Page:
Hollywood is buzzing and griping about the manner in which Ricky Gervais chose to host the Golden Globe Awards last night. The L.A. Times pronounced him “too nasty,” and it was clear as the night went on that his pointed and often personal jibes at the film and television egomaniacs filling the ballroom at the Beverly Hilton were often infuriating or embarrassing his targets. There was even speculation during the show (via Twitter) that he had been fired mid-ceremony.
Gervais, a British comic famous for his free-wheeling satire and fearless wit, did indeed charge across the line that divides “all in fun” from “in your face.” The conscious choice he made was in fact a brave, if not necessarily correct, resolution of a classic ethical problem. Gervais had simultaneous obligations to multiple stake-holders, whose interests were, to some extent, in conflict. How should he prioritize them?
The stakeholders who Gervais had duties to serve by hosting the Golden Globes were:
- The live audience, including nominees and their families along with other show business insiders and celebrities. This was, in theory, his true audience. His job: make the show lively, and make sure they have a good time.
- His employers, the Hollywood foreign press association, the producers of the Golden Globe ceremonies and NBC. Their objective: get publicity, high ratings, good reviews, and bigger audiences next year.
- The television audience. They wanted something worth watching, which TV award shows virtually never provide.
It is certainly possible to meet the needs of all three sets of stake-holders by striking a reasonable balance between their conflicting needs and expectations. Billy Crystal is generally believed to have achieved this in his successful stints as host at the Oscars. The problem facing Gervais was that his style is more acerbic than Crystal’s. Tone down Ricky Gervais, and you don’t have much: a milder, less intense Gervais hosted the Golden Globes last year and was widely panned for being slack and boring. The comic obviously looked upon this year’s awards as a chance at redemption, as well as a test of his own integrity. Trying to be something he is not (harmless and diplomatic) last year, he failed to give any of his stakeholders what they had a right to expect: when you hire Rickey Gervais, you should get Ricky Gervais. As the Golden Globes approached, he repeatedly warned anyone who would listen that he wasn’t going to make the same mistake twice.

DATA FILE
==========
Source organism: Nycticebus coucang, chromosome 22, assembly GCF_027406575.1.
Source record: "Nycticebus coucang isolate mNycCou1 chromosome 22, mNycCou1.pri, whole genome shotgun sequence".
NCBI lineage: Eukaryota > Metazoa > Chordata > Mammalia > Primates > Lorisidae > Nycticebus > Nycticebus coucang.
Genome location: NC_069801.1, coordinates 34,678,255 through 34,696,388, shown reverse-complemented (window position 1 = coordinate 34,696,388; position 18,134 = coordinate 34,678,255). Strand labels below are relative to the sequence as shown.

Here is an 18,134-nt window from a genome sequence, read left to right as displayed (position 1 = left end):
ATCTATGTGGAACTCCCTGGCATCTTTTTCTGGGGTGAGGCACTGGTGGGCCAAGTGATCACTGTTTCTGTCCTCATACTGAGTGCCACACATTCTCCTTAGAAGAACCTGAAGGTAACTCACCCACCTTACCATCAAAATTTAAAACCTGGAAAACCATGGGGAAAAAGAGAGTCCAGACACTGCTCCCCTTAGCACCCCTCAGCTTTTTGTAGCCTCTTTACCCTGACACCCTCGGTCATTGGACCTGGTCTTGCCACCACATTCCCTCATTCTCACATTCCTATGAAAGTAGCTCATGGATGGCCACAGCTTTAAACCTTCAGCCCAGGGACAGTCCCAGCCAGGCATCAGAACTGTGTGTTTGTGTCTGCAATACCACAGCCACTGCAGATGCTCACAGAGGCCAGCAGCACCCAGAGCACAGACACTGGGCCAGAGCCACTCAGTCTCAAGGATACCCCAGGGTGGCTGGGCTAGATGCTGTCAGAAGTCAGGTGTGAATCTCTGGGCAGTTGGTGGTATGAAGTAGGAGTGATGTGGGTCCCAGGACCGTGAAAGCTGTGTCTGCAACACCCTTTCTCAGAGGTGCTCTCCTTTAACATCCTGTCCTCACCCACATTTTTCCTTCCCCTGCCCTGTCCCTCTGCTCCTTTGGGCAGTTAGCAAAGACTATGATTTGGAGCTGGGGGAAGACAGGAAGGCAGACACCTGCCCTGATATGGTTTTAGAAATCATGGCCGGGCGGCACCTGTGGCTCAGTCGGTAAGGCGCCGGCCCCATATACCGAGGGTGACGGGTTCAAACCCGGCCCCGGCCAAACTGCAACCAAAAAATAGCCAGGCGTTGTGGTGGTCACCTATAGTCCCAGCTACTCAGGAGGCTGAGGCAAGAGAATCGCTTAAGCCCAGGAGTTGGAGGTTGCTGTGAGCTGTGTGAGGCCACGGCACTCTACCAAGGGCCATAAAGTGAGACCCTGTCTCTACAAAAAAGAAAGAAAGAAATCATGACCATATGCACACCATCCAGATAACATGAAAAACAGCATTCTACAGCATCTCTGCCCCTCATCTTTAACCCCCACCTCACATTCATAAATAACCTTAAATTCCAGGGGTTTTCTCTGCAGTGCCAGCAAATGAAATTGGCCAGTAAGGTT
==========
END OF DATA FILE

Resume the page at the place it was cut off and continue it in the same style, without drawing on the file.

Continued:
I think he made the right choice. The television audience got the Full Gervais, and a riveting night of spontaneous entertainment spiked with some genuine tension, as several stars took swipes at the host when their turns at the microphone arrived. Gervais’s employers got a show that can only help pump up future ratings and the Golden Globes’ reputation as one awards show worth watching.
By any assessment, Gervais’s treatment of the flesh and blood audience in the room with him bordered on wretched and disrespectful; it was certainly rude. If the show was not being televised, I would have no choice but to pronounce Gervais ungracious and incompetent, because then his sole duty would be to entertain the attendees. But the live audience last night was made up of show business professional, and they, of all people, should have appreciated the fact that Ricky Gervais was working, being as entertaining as he could in the manner that has made him famous and popular. They should have realized that his first duty was to make the public laugh, and they should have been able to accept his mild abuse without rancor.
In short, Gervais maintained his integrity and delivered on his obligations to his most important stakeholders. He jettisoned his duty to the remaining set of stakeholders, the Golden Globes attendees, but they didn’t suffer much, and as entertainers themselves, they should sympathize with his dilemma and respect his decision.